Many leaders are experimenting with different ways to measure the performance of creative placemaking practices and while every community and process will be different, there is no gold standard. This is the best representation of what we know now, but our understanding continues to evolve. We’re still learning. Here are a few basic pieces of guidance as you attempt to measure the effects and outcomes of your efforts.
The social and community-building benefits of creative placemaking can be as much or more about the processes as the end product. So when you’re assessing positive outcomes, don’t forget to think about who and how many people were involved, the partnerships that were built and any positive developments that might eventually come out of those partnerships.
Assess quality as well as quantity
Measurable objectives are important, but they are not the only indicators of success, especially for other benefits you may want to capture such as improved partnerships and building pride of place. Sometimes those outcomes are turned into dollars and cents, in term of neighborhood revitalization and improved economic activity. But a richer picture goes beyond numerical data to quotes, testimonials and anecdotes.
Other indicators of success could be observable phenomena that may or not be quantifiable. For example, a well-designed station area that is kept active with both programmed and spontaneous activity could lead to women feeling safer in the area at night. A beautiful street or plaza with good lighting and things to see could become a place where couples regularly come for a romantic stroll. When visitors make it a point to come see the results of your efforts they may be more likely to return or send others.
These outcomes may help revive neighborhoods, open opportunities and affect individual investment decisions. Some of these effects can be captured through numerical measurement, while others will have to be documented in different ways.
Developing a baseline: NEA Arts and livability indicators
The National Endowment of the Arts has developed indicators to evaluate the success of its OurTown grants (http://arts.gov/grants-organizations/our-town/introduction) for creative placemaking through its Mayors Institute on City Design. The NEA recommends using indicators for which data are available nationally to help communities better understand and communicate the value of their creative placemaking efforts. The indicators cover four topic areas:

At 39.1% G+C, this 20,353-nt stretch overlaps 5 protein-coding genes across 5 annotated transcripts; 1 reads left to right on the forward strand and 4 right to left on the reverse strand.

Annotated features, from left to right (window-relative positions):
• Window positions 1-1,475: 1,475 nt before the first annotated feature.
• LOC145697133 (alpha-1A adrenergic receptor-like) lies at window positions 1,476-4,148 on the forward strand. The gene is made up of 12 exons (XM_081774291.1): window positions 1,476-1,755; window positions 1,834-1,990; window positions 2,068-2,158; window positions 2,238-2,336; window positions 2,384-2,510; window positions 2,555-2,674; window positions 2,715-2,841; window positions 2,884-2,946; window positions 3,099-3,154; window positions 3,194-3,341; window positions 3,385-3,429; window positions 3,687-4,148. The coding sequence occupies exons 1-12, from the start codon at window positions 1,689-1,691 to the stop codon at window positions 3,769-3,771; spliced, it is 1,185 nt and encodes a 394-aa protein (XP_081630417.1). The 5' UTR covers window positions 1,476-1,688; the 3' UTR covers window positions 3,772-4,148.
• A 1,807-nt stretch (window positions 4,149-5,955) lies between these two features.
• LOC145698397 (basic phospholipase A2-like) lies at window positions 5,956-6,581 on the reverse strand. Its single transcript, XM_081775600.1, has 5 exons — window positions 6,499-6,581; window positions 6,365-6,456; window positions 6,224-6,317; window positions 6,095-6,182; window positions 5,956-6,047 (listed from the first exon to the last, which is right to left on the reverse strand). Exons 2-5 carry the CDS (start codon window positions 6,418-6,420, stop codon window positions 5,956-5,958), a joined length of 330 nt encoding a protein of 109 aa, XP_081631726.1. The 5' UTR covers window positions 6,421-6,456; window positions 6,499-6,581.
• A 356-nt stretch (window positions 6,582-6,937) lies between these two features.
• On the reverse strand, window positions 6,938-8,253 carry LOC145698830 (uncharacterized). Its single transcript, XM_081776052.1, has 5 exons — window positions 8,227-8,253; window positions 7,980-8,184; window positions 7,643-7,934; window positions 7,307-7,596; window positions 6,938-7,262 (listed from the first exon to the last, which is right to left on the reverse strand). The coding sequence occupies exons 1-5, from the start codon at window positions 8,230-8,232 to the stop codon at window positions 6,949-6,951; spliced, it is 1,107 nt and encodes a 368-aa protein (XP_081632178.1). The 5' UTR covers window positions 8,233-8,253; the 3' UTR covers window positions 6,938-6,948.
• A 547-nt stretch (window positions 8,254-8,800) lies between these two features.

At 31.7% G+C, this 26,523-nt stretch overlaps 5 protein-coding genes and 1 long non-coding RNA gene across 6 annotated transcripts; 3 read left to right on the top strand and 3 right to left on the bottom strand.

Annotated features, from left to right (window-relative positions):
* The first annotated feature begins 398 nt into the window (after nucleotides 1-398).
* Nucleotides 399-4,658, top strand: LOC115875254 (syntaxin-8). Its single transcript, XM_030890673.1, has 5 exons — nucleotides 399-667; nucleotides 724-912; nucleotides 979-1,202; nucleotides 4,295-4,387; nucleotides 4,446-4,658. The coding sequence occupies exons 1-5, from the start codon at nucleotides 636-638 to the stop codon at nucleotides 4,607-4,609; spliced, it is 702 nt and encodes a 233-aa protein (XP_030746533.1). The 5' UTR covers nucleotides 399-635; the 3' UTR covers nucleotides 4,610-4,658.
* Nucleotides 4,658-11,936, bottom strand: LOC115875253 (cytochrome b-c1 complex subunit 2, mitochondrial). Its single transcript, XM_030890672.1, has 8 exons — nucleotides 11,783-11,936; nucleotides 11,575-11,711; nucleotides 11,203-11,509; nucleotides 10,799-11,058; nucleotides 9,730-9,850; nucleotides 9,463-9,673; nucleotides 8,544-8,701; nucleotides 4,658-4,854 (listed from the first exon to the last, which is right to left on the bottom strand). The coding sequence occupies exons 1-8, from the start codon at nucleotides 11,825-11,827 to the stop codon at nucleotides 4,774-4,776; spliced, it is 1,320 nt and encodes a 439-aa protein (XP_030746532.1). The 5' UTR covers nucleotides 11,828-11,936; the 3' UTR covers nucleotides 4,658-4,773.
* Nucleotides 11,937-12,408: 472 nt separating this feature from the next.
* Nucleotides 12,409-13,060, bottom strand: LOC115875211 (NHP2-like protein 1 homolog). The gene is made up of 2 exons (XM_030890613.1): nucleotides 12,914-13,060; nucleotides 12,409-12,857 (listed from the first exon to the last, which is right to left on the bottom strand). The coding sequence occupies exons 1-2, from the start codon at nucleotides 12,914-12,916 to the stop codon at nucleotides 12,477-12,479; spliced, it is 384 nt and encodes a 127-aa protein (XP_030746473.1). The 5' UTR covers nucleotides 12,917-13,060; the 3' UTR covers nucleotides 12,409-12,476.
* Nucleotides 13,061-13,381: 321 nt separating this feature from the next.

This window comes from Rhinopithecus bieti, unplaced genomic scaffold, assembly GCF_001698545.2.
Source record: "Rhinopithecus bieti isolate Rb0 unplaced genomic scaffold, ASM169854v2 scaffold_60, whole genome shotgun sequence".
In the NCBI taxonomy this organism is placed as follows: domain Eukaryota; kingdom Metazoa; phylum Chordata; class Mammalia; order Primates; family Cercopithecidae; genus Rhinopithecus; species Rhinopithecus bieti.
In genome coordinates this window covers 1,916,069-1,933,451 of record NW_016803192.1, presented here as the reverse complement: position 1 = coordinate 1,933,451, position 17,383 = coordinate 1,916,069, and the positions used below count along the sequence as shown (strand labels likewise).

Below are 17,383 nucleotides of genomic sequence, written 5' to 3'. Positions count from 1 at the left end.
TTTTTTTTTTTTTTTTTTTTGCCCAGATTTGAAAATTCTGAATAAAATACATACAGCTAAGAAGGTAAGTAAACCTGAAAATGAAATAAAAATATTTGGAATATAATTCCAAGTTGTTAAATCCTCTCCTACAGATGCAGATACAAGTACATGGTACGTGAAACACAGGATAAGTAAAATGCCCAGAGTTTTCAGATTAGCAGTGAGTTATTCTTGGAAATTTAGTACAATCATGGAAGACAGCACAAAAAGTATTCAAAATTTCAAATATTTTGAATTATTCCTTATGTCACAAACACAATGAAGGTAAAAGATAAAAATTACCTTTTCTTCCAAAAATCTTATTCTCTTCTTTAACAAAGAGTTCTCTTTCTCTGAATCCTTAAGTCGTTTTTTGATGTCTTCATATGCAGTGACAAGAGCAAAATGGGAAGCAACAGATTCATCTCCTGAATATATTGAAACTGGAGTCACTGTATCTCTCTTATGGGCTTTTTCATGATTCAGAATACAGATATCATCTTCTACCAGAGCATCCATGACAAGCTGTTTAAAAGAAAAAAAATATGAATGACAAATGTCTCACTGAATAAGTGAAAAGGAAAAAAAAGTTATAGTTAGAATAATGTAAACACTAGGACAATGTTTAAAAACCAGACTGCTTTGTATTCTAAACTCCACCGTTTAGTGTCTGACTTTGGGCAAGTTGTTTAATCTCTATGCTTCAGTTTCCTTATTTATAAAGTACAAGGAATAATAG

- Attachment to community: Seven measures such as length of residence and election turnout.
- Quality of life: Six measures such as median commute time and violent crime rates.
- Arts and cultural activity: Five measures such as arts and cultural nonprofits per capita and the earnings from arts and entertainment.
- Economic conditions: Five measures such as income diversity and median household income.
While the NEA chooses indicators that can show comparisons “before” and “after” the investment, it does not rely on those data points alone. Instead, the NEA conducts site visits consisting of a series of small group discussions to gather baseline data on the community and the region where a creative placemaking project is taking place in order to measure results.1 For more information, view the full report (pdf) and the more recent arts data profile on these indicators.,
ArtPlace America’s vibrancy indicators
There is not a standard way of evaluating a creative placemaking approach, since it will be unique to you. ArtPlace America notes, “we simply say it is important to know when you can stop doing something, cross it off your list, and move on to the next thing.” In order to develop a baseline snapshot to measure impacts in communities where they are making grants, ArtPlace America has previously developed a set of “vibrancy indicators.” While ArtPlace has recently simplified its evaluation methodology, this approach offers some ideas that may help in developing your own. The ArtPlace vibrancy indicators included:
- Employment rate
- Number of creative industry jobs: Information, media, arts and creative endeavors